At a “Home Hacker Lab” event sponsored by Hartford Steam Boiler (HSB), part of Munich Re, and Prescient Solutions, an ethical hacker revealed how cybercriminals work — and what consumers can do to protect themselves.
The October 13 workshop in New York City mounted a remote cyber-attack on an Internet-connected model home inside the American Modern Insurance Group claims training facility in Ohio. The event demonstrated in real time how hackers choose their targets, enter a system, and the harm they can do once they infiltrate a home.
Key takeaways for homeowners included:
- Most attacks happen via traditional means, through home Wi-Fi systems, emails and computer browsers.
- Hackers are quickly finding new entry points through smart Internet of Things (IoT) technologies.
- Roughly 80 percent of consumers report using a home network connected to the Internet. One in ten consumers have experienced a cyberattack via their connected home systems.*
The Hacker Lab was presented by HSB, a leading specialty insurer of data and information risks, and Prescient Solutions, a Chicago-based IT outsourcing firm. The lab was designed to help educate and provide home cyber defense ideas for consumers.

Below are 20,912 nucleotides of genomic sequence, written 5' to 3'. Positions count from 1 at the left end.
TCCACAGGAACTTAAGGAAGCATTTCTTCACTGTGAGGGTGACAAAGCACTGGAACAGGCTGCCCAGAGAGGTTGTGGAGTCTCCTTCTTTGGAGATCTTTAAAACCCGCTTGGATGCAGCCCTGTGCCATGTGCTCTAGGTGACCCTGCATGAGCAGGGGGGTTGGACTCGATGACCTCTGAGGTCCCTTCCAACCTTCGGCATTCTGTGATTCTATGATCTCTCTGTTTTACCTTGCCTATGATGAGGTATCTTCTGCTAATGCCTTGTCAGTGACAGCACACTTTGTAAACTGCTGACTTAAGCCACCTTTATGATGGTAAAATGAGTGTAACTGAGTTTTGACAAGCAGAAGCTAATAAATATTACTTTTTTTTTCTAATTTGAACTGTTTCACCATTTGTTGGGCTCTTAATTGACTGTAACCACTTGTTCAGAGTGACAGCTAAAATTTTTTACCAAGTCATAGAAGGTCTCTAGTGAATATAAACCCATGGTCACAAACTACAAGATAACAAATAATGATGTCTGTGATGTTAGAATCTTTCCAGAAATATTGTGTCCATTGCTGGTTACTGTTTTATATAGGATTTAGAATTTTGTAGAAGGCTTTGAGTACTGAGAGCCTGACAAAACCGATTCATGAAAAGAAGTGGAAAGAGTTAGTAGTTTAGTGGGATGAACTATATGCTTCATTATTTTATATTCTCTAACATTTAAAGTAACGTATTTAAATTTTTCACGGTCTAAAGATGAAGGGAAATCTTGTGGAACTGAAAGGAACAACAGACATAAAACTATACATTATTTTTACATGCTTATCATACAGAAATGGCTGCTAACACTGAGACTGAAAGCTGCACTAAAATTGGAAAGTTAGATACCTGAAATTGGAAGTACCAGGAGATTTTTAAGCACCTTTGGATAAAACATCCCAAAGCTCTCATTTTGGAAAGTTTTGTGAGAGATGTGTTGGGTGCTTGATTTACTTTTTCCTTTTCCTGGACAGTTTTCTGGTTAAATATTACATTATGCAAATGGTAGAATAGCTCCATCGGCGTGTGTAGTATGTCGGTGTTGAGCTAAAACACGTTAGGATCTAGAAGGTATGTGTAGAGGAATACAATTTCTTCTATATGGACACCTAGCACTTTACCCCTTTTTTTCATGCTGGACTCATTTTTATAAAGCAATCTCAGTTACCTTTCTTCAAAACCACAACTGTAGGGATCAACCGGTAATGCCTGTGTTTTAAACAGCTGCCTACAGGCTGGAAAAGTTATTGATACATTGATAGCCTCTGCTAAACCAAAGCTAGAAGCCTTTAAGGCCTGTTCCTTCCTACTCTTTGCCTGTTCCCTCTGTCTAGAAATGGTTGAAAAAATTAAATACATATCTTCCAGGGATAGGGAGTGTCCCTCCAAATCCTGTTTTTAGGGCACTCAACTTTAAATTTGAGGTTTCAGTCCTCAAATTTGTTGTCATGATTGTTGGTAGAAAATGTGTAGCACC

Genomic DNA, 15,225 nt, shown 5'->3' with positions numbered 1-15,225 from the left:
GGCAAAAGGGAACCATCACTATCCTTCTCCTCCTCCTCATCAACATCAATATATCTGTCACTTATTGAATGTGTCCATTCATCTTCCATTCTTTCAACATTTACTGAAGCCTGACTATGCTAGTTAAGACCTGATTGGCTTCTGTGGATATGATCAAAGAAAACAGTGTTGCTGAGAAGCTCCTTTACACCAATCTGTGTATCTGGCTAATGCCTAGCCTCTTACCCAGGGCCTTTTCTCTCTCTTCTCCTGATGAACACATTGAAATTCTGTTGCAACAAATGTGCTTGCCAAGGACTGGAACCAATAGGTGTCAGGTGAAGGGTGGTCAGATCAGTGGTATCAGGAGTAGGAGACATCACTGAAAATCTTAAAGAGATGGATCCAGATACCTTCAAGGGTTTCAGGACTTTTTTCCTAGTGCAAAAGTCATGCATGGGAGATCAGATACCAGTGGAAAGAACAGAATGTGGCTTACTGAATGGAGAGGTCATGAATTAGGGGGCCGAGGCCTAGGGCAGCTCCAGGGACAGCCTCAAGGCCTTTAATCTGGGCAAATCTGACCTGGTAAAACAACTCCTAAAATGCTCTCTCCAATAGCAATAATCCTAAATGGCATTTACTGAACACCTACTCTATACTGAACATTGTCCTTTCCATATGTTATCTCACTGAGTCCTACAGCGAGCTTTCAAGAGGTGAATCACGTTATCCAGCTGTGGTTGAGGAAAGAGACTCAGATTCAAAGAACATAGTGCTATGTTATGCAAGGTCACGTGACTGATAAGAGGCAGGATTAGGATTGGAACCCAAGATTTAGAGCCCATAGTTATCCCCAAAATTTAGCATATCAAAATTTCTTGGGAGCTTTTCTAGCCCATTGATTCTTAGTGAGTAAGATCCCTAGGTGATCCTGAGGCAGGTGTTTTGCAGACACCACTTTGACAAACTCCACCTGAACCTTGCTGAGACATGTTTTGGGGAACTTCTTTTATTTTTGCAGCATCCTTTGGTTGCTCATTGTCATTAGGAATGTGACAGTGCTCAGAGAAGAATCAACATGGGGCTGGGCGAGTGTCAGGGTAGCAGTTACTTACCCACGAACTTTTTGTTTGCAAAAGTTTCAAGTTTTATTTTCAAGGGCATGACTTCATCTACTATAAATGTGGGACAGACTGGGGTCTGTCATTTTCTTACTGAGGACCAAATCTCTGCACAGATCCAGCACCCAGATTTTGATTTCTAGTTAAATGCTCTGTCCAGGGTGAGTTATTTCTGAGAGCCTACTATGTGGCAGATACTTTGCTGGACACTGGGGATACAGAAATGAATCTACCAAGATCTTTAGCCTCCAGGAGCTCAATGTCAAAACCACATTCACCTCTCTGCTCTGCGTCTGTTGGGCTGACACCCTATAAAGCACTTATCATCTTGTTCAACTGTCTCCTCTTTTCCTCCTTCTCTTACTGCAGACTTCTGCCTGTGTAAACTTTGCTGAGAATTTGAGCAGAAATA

“Hackers are exploiting common security flaws and using them to breach home networks, computers, IoT and mobile devices,” said Eric Cernak, vice president and cyber practice leader for Munich Re. “Once cyber criminals have access, they can steal personal and financial information, hold computer files for ransom, and hijack anything from webcams and thermostats to smart TVs.”
Jerry Irvine, chief information officer of Prescient Solutions and member of the U.S. Chamber of Commerce’s Cybersecurity Leadership Council, agreed that consumers face a real threat and need to increase safety protections in their home networks and connected devices.
“The good news is that homeowners can take steps to protect themselves from destructive criminal intrusions,” Irvine said. “Understanding what hackers look for and how they premeditate an attack are critical to building up a home defense system. The important thing to remember is that hackers are imperfect and can be disrupted.”
The Home Hacker Lab also featured a risk management discussion with Cernak and Timothy Zeilman, vice president and counsel for HSB. The discussion included insights about ways to prevent a cyber-attack; the financial costs; and what consumers must do if/when they’re hacked.
Source: Hartford Steam Boiler
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